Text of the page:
The People’s Liberation Army (PLA) conducted a military exercise on the Tibetan Plateau in Western China as the most serious border standoff in over three decades between India and China near the Doka La pass in Doklam in the Himalayas continues, Chinese state media reported on July 15.
The live-fire drill involved a ground combat brigade of the PLA Tibet Regional Command and took place on the 5,000 meter high plateau. Neither the exact time nor location of the military exercise has been disclosed.
According to the PLA, the drill intended to improve the troops combat capabilities and involved the assault on enemy positions and the destruction of stationary targets such as bunkers. “The exercise effectively tested the brigade’s joint strike capability on plateaus,” a PLA press release notes.
In a video clip shown on China Central Television (CCTV), PLA infantry armed with assault rifles, machine guns, and rocket launchers were seen advancing across open terrain under covering fire provided by PLA, mortars, rocket artillery and towed and self-propelled 155milimeter howitzers.
The video also showed anti-tank missiles being used to strike bunkers and twin-barrel anti-aircraft guns for air defense.
“Before the exercise, the brigade mobilized all of its members and equipment and took six hours to transport them from the barracks to the drill zone at an altitude of 5,000 meters on the plateau,” China Daily reported on July 18.
A PLA brigade consists of roughly 4,000 to 7,000 soldiers.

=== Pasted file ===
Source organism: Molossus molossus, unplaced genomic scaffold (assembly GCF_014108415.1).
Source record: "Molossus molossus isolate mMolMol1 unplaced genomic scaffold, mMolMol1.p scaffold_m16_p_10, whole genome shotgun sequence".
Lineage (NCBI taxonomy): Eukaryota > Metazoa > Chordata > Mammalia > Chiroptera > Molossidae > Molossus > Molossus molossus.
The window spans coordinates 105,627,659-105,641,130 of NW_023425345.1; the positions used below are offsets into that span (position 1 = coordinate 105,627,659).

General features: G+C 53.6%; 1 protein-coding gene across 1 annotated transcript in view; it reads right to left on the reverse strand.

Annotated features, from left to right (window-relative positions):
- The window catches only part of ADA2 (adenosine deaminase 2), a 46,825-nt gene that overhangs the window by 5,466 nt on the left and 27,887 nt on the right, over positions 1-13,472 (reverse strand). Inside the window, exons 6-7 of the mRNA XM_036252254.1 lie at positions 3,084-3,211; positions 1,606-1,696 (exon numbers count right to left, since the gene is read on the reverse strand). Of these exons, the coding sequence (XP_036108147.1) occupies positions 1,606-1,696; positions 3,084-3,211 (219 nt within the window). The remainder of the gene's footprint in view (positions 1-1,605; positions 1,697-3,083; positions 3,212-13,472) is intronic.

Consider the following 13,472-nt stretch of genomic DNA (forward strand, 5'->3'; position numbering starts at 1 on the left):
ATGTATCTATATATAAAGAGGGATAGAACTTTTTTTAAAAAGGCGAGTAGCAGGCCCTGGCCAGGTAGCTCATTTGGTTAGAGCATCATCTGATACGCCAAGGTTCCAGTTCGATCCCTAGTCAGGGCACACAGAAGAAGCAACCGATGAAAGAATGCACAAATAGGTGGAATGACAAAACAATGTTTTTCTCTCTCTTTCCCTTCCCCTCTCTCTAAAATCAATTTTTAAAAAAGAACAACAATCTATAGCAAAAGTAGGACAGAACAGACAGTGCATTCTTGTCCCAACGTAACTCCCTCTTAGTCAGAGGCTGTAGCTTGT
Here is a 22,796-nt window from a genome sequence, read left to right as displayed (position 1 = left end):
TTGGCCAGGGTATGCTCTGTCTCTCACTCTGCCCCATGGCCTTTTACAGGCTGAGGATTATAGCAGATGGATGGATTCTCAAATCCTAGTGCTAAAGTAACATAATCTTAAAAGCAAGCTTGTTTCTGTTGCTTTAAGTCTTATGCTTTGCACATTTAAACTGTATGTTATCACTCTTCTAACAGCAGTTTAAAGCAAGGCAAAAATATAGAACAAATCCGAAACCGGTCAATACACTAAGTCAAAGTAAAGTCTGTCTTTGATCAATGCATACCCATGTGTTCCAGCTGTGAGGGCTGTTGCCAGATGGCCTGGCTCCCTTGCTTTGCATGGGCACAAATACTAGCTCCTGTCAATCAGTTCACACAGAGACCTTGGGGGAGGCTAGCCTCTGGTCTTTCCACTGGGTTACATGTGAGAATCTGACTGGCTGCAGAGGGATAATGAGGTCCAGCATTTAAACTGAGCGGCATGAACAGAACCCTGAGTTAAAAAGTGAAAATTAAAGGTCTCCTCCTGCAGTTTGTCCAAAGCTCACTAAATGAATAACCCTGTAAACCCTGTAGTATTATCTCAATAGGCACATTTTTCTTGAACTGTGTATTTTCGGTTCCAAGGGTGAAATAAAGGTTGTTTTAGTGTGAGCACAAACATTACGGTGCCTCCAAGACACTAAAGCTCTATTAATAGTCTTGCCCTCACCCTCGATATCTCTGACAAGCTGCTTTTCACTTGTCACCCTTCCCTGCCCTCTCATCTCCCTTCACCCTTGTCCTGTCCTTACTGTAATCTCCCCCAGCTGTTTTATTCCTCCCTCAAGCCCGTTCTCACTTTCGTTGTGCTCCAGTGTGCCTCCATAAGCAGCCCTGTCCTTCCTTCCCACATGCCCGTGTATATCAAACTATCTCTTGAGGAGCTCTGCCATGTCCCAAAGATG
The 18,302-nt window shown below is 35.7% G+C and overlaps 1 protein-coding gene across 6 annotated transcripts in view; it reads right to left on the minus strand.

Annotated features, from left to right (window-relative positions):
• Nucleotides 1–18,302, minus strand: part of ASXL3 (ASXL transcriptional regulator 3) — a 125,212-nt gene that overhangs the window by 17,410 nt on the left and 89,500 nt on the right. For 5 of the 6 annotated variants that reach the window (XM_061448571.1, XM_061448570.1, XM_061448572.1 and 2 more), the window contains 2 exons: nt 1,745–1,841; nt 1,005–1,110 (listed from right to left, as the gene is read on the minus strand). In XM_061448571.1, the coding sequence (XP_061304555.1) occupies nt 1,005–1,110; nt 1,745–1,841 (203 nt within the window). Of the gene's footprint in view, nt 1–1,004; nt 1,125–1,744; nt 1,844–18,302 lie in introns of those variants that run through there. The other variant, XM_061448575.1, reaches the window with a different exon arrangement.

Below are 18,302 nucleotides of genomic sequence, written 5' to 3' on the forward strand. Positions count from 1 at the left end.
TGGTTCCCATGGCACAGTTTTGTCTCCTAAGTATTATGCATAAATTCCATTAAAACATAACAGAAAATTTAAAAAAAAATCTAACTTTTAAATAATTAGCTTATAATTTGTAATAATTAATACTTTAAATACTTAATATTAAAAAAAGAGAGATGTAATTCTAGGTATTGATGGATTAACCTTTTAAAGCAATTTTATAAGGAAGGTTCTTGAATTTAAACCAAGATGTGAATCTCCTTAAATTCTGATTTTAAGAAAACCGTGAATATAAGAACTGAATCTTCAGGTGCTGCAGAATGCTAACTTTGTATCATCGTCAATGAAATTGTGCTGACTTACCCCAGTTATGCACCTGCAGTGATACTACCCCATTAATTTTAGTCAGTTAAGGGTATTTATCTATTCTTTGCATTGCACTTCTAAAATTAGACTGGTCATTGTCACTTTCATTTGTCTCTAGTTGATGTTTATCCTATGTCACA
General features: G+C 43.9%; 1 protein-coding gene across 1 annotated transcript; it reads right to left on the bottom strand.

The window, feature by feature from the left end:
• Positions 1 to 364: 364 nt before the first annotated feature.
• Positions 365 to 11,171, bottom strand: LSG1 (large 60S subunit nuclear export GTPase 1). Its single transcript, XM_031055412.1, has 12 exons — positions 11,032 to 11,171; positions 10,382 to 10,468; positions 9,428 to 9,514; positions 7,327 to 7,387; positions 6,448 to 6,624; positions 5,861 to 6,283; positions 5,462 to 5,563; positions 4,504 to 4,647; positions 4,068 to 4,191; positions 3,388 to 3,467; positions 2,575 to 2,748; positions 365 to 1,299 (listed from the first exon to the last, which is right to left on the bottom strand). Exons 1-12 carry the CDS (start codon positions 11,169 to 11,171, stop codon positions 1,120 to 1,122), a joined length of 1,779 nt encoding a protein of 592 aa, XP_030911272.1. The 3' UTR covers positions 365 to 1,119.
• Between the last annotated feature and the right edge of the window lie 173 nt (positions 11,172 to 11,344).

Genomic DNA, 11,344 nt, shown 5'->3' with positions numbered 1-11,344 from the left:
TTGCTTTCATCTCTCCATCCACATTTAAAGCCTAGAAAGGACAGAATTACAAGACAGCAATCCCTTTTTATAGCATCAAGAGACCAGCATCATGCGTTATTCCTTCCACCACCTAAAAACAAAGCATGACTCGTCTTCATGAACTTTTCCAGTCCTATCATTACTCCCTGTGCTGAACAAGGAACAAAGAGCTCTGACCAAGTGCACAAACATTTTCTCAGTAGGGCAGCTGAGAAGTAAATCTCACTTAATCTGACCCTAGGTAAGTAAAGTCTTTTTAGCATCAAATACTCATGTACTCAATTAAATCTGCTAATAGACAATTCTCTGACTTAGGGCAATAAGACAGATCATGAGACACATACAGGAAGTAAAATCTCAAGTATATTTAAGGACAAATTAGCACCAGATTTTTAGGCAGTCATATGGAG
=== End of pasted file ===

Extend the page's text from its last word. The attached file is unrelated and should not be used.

As I reported in June, the PLA has purportedly tested a new new-type of 35-ton light main battle tank (MBT) specifically designed for mountain warfare on the Tibetan Plateau last month.It is likely that the new MBT is the ZTQ light tank, dubbed Xinqingtan, pictures of which first emerged in 2010.
Last month’s drill was conducted by a mechanized infantry brigade. The CCTV video clip shown last Friday, however, does not show armored personnel carriers or MBTs and the soldiers appear to be members of an infantry brigade.
The video clip in particular highlighted the live-fire drill of what appears to be PLA 155 mm/39 caliber howitzers (possible the new AH-4 lightweight gun howitzer mounted on a truck). This is perhaps no coincident as the Indian Army is slated to receive 145 U.S.-made M777 155 mm 39-caliber towed guns for its newly created 17 Mountain Strike Corps. The new military unit is expected to be operational by 2025.
The Indian military is also expected to station a land-based variant of the BrahMos supersonic cruise missile in close proximity to the Sino-Indian border. The Army Aviation Corps will also transfer a squadron of armed helicopters to the border.